BlacKkKlansman


Film can be viewed very differently, especially when put into context by the time that they are released. Spike Lee’s BlacKkKlansman has hit at exactly the right time, mixing the contemporary with the 1970’s period, it looks back and resonates forward at the same time.

So much of the events and sentiments are equivocal to the events that appear in today’s news cycles, and it is because of this that makes it all the more shocking and hits with a greater weight than if that wasn’t the case. Produced (and offered to Lee) by Jordan Peele, the political tones are ever present and builds on the eye-opening work that Peele himself brought to the attention of the masses last year with Get Out.

Adapted from Ron Stallworth’s memoir of the same name, with writing credits for Charlie Wachtel, David Rabinowitz, Kevin Willmott, and Spike Lee, BlacKkKlansman follows Ron (John David Washington) as he becomes the first African-American police officer in the Colorado Springs police force. He finds his way in this new, and sometimes hostile, environment and manages to infiltrate the local chapter of the Ku Klux Klan. Alongside his sterling police work Ron works his way into the life of Patrice (Laura Harrier), president of the Colorado College Black Student union and a vociferous political activist.

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The ludicrous situation of an African-American contacting the local KKK chapter, talking a good game and ingratiating himself with them is where all the fun begins, and there is a lot of humour in this that I wasn’t expecting and got such a great reaction. Allayed with the hard themes on show, it makes the levity all the more effective, and needed. With Ron’s physical appearance not deemed acceptable to the KKK it is entrusted to another detective, Flip Zimmerman (Adam Driver) to take Ron’s place in the face to face meet ups and so begins the split personality of Ron and Ron, the voice and the face. Both Washington and Driver here are superb, both revelling in the dual roles, coming together as the One Ron but also managing to maintain their own persona outside of the acting. The plot builds to the crescendo at a steady pace, but you never feel bored or lose interest as there is so much machination and intrigue in all the intertwined stories playing out in their own way before they are inevitably drawn together.

I can’t say that I have been the biggest fan of Spike Lee’s work in the past but BlacKkKlansman is a film so rooted in today’s culture and environment that it deserves to be seen and appreciated. The choice to use film rather than digital provides a real 1970s, grainy feel to it all and it is a fantastic choice. Spike Lee described BlacKkKlansman as a contemporary period drama and it is such an accurate description: the script could have been talking about the political climate of today, not 40 years ago and I don’t think that this was missed by anyone watching. Add to that the real gut-punch ending and this feels more and more like an important film for anyone of a decent nature to sit up and pay attention to. It is no coincidence that BlacKkKlansman has been released on the one year anniversary of the Charlottesville riots.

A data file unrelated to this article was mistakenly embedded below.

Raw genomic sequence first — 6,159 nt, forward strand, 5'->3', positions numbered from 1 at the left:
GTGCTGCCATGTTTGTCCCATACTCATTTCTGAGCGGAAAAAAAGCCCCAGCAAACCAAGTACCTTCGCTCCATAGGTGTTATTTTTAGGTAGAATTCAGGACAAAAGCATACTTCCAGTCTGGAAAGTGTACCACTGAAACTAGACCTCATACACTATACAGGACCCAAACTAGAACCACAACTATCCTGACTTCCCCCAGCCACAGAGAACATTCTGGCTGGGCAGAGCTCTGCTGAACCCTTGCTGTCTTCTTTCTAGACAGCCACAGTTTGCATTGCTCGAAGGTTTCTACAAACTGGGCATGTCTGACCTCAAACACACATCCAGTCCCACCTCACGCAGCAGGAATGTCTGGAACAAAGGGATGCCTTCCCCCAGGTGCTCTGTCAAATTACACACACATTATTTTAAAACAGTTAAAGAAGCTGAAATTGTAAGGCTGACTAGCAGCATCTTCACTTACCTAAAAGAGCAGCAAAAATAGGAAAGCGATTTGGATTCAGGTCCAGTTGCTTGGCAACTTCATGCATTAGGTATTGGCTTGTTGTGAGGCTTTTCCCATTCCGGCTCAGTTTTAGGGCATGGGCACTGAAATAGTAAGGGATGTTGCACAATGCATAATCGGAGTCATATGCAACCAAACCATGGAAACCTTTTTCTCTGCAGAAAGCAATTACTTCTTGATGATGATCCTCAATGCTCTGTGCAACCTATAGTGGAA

There is so much to talk about with this film but I would be doing it a disservice in trying to articulate it here. Go see it in the cinema, experience it for yourself: BlacKkKlansman isn’t just one of the best films of the year, it is poignant and right on the money for the current political climate, like so much of Spike Lee’s work in the past.

Rating:     ½

I was fortunate enough to watch a satellite link Q&A with Spike Lee afterwards and it was so insightful. Listening to the man talk about his methods and processes and the effects that film-making can have, the responsibility of the film-maker to be careful what message you send out was truly thought provoking. The linking of Birth of a Nation to the story within the film, tying it back to reality, gives this film a sense of weight and depth that it never could achieve with fiction alone. And the ending footage? Being brought right back to the present, the realisation (if you didn’t already know) about this kind of behaviour still going on in today’s society and being advocated and empowered by those in power.

 

Originally published on Set The Tape

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